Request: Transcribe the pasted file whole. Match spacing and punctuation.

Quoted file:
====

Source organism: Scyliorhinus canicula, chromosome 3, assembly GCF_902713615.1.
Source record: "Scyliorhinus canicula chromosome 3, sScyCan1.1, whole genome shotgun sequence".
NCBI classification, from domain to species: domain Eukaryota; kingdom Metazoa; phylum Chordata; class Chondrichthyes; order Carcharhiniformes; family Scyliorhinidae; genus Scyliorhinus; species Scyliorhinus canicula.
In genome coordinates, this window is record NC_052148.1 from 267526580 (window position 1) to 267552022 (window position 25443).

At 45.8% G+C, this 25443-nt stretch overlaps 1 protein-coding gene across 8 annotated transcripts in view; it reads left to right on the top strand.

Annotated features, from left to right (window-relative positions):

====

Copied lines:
Source organism: Scyliorhinus canicula, chromosome 3, assembly GCF_902713615.1.
Source record: "Scyliorhinus canicula chromosome 3, sScyCan1.1, whole genome shotgun sequence".
NCBI classification, from domain to species: domain Eukaryota; kingdom Metazoa; phylum Chordata; class Chondrichthyes; order Carcharhiniformes; family Scyliorhinidae; genus Scyliorhinus; species Scyliorhinus canicula.
In genome coordinates, this window is record NC_052148.1 from 267526580 (window position 1) to 267552022 (window position 25443).

At 45.8% G+C, this 25443-nt stretch overlaps 1 protein-coding gene across 8 annotated transcripts in view; it reads left to right on the top strand.

Annotated features, from left to right (window-relative positions):